At all 13 bus stops on Oxford Road, the cycle lanes will be physically separated from the main carriageway. These ‘Dutch-style’ cycle lanes at the bus stops along Oxford Road will make it much safer for people to cycle as the cycle lane runs behind the bus stop, so that cyclists and buses do not have to cross in front of each other at bus stops.

Pedestrians and cyclists will also be separated to ensure safety for everyone along this route. Footpaths will be higher than the cycle lanes and there will be clearly marked crossing points too. At each point where the cycle bypass lane passes directly behind a bus stop platform, there will be a zebra crossing point meaning that cyclists will need to stop to allow pedestrians to cross from bus stop to pavement and vice versa.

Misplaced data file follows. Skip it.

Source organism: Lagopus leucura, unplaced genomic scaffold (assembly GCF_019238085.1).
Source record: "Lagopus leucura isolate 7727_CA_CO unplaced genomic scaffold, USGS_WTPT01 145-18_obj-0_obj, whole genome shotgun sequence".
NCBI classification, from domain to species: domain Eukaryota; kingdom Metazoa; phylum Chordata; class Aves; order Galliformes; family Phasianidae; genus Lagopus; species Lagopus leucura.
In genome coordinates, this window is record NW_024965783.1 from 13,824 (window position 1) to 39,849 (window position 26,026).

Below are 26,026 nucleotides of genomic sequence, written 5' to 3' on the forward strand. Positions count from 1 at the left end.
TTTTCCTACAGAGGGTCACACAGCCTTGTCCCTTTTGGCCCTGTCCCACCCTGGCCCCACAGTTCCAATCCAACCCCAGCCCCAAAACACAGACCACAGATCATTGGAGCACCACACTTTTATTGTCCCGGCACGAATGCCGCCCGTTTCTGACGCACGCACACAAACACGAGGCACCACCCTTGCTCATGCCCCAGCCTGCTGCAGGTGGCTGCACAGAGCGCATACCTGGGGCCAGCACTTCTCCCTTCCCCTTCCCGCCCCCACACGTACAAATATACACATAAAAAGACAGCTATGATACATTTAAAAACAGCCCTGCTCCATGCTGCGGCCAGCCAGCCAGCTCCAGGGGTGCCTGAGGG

People can take a virtual journey along Oxford Road on a new 3D fly-through video shared on Eurotransport’s website1 plus see what improvements are planned for bus users, cyclists, pedestrians and other road users online2.

Make no mistake; the bus priority package is a major investment into Greater Manchester’s bus network. At its heart is the desire to provide people with a greater level of choice in the way they travel, all the while providing better connectivity to areas of employment, education and health facilities and hopefully, enticing more people to make the shift from private motor vehicle to public transport.




Peter Boulton has been Transport for Greater Manchester’s Head of Programme Management Services since 2009. Peter has a wealth of experience in developing and delivering a wide range of transport infrastructure projects including transport interchanges, highways, light-rail and heavy-rail schemes. Peter is currently responsible for managing the smooth delivery of over £300 million transport spend on transport projects across Greater Manchester, including the bus priority package.